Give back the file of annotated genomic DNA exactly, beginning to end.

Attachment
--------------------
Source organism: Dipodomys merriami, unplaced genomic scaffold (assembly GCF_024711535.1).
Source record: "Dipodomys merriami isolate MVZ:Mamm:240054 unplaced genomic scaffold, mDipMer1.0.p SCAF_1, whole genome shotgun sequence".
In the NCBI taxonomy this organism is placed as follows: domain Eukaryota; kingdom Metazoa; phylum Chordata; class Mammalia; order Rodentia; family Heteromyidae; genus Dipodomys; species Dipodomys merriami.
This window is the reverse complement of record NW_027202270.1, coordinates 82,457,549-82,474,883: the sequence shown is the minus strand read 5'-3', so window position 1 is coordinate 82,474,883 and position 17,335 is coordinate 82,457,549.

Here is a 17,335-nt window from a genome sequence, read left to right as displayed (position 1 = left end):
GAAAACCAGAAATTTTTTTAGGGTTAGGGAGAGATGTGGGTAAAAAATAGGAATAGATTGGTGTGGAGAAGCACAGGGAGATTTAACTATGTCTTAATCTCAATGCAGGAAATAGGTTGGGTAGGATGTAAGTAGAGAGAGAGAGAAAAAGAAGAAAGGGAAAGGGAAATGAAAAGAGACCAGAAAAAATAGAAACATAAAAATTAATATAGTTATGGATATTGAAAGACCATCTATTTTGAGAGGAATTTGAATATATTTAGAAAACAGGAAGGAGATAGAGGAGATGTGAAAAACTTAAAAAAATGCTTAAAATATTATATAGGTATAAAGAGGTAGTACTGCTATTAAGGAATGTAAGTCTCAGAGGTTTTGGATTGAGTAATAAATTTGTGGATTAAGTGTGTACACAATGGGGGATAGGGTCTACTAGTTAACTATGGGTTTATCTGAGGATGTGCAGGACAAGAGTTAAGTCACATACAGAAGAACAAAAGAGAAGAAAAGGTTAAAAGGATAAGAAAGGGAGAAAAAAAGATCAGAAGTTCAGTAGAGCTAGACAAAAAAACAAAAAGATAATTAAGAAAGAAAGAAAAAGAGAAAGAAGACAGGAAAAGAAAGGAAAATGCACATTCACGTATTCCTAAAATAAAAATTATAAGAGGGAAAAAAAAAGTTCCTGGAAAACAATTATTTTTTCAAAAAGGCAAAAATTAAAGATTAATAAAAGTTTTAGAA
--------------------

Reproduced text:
Source organism: Dipodomys merriami, unplaced genomic scaffold (assembly GCF_024711535.1).
Source record: "Dipodomys merriami isolate MVZ:Mamm:240054 unplaced genomic scaffold, mDipMer1.0.p SCAF_1, whole genome shotgun sequence".
In the NCBI taxonomy this organism is placed as follows: domain Eukaryota; kingdom Metazoa; phylum Chordata; class Mammalia; order Rodentia; family Heteromyidae; genus Dipodomys; species Dipodomys merriami.
This window is the reverse complement of record NW_027202270.1, coordinates 82,457,549-82,474,883: the sequence shown is the minus strand read 5'-3', so window position 1 is coordinate 82,474,883 and position 17,335 is coordinate 82,457,549.

Here is a 17,335-nt window from a genome sequence, read left to right as displayed (position 1 = left end):
GAAAACCAGAAATTTTTTTAGGGTTAGGGAGAGATGTGGGTAAAAAATAGGAATAGATTGGTGTGGAGAAGCACAGGGAGATTTAACTATGTCTTAATCTCAATGCAGGAAATAGGTTGGGTAGGATGTAAGTAGAGAGAGAGAGAAAAAGAAGAAAGGGAAAGGGAAATGAAAAGAGACCAGAAAAAATAGAAACATAAAAATTAATATAGTTATGGATATTGAAAGACCATCTATTTTGAGAGGAATTTGAATATATTTAGAAAACAGGAAGGAGATAGAGGAGATGTGAAAAACTTAAAAAAATGCTTAAAATATTATATAGGTATAAAGAGGTAGTACTGCTATTAAGGAATGTAAGTCTCAGAGGTTTTGGATTGAGTAATAAATTTGTGGATTAAGTGTGTACACAATGGGGGATAGGGTCTACTAGTTAACTATGGGTTTATCTGAGGATGTGCAGGACAAGAGTTAAGTCACATACAGAAGAACAAAAGAGAAGAAAAGGTTAAAAGGATAAGAAAGGGAGAAAAAAAGATCAGAAGTTCAGTAGAGCTAGACAAAAAAACAAAAAGATAATTAAGAAAGAAAGAAAAAGAGAAAGAAGACAGGAAAAGAAAGGAAAATGCACATTCACGTATTCCTAAAATAAAAATTATAAGAGGGAAAAAAAAAGTTCCTGGAAAACAATTATTTTTTCAAAAAGGCAAAAATTAAAGATTAATAAAAGTTTTAGAA